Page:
Sweetness and Power: The Place of Sugar in Modern History

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Penguin Books, 1986 - 274 pages
89 Reviews
In this book the author shows how Europeans and Americans transformed sugar from a rare foreign luxury to a commonplace necessity of modern life, and how it changed the history of capitalism and industry. He discusses the production and consumption of sugar, and reveals how closely interwoven are sugar's origins as a "slave" crop grown in Europe's tropical colonies with its use first as an extravagant luxury for the aristocracy, then as a staple of the diet of the new industrial proletariat. Finally, he considers how sugar has altered work patterns, eating habits, and our diet in modern times.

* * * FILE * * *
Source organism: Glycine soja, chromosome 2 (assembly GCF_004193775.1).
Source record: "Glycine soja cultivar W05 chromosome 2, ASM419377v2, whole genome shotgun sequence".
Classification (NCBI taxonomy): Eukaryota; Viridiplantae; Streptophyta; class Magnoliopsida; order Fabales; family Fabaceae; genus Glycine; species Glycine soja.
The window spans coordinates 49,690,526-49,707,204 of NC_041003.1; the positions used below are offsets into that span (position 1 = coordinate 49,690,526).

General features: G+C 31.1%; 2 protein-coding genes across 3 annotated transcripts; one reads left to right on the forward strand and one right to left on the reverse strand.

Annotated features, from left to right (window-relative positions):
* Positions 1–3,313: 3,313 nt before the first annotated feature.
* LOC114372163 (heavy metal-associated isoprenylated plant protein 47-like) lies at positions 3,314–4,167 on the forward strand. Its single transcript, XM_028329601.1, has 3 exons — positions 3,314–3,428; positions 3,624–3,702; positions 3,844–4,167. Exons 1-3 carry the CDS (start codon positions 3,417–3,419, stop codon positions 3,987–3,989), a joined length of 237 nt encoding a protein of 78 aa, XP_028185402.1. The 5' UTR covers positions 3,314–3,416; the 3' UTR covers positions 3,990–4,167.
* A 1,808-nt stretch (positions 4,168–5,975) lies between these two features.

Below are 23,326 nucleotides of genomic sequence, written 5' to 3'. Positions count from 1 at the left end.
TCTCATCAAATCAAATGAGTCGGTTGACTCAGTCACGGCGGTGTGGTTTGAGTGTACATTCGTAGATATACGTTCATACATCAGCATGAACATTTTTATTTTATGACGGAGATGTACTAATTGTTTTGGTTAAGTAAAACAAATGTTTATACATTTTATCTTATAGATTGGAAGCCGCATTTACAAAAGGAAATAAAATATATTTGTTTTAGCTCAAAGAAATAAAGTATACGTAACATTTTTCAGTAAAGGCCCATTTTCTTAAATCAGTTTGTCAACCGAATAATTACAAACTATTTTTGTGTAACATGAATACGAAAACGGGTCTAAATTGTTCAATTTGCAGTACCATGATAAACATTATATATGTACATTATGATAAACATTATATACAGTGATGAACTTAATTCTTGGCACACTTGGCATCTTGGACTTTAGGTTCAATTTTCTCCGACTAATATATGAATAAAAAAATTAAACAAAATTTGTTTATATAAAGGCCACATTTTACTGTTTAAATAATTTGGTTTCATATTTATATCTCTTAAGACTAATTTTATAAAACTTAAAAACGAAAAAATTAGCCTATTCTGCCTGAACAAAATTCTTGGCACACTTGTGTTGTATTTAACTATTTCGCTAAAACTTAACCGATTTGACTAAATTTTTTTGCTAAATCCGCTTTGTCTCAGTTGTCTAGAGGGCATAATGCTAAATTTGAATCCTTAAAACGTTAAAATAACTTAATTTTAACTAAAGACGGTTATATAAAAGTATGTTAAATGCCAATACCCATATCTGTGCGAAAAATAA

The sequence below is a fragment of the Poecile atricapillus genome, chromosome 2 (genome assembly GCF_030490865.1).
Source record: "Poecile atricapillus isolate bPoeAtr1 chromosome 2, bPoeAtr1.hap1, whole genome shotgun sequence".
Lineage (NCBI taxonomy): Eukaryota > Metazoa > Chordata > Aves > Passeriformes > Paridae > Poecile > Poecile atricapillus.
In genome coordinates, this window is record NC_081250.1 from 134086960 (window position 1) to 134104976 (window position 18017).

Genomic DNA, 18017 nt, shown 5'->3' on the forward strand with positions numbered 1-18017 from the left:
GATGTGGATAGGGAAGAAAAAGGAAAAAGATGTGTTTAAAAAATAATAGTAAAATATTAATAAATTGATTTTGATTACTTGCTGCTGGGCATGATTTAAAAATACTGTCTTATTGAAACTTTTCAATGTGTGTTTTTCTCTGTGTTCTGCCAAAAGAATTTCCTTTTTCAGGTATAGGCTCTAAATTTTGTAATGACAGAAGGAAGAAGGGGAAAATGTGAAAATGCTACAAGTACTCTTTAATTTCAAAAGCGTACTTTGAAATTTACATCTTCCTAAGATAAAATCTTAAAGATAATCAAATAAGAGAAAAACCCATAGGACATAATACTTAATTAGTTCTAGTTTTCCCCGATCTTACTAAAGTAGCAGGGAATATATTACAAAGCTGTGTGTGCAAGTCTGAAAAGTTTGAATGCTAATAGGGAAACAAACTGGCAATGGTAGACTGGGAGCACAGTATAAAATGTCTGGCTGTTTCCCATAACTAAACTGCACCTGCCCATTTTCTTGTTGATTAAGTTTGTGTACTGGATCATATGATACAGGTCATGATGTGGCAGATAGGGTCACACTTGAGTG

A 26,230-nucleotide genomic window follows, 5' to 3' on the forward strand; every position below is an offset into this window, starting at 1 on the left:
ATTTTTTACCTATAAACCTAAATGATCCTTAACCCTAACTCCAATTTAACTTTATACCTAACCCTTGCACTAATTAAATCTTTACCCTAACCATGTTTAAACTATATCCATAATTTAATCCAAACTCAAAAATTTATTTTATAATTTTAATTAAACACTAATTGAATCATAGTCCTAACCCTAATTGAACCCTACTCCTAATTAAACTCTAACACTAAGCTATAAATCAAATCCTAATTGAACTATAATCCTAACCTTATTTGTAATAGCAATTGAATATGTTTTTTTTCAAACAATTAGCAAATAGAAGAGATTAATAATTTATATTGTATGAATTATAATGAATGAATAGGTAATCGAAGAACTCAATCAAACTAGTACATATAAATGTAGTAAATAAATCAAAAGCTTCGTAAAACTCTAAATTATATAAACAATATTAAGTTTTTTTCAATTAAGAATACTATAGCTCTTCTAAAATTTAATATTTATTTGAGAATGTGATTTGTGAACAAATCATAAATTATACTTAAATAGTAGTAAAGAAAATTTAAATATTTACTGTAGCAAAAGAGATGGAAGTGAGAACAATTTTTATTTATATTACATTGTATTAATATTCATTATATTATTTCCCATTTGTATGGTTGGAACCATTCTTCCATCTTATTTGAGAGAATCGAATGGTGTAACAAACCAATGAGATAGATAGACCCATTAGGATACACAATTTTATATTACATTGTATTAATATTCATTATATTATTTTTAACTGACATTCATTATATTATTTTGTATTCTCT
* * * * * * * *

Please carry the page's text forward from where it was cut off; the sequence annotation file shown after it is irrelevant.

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Review: Sweetness and Power: The Place of Sugar in Modern History

User Review  - Goodreads

Not my cup of tea, but for those people who enjoy reading about the history of foods will love this book. Read full review

Review: Sweetness and Power: The Place of Sugar in Modern History

User Review  - Hikima Lukomwa - Goodreads

Not my cup of tea, but for those people who enjoy reading about the history of foods will love this book. Read full review

Contents

Food Sociality and Sugar
3
Production
19
Consumption
74
Copyright

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About the author (1986)

Professor Emeritus of Anthropology at Johns Hopkins University in Baltimore, Maryland.

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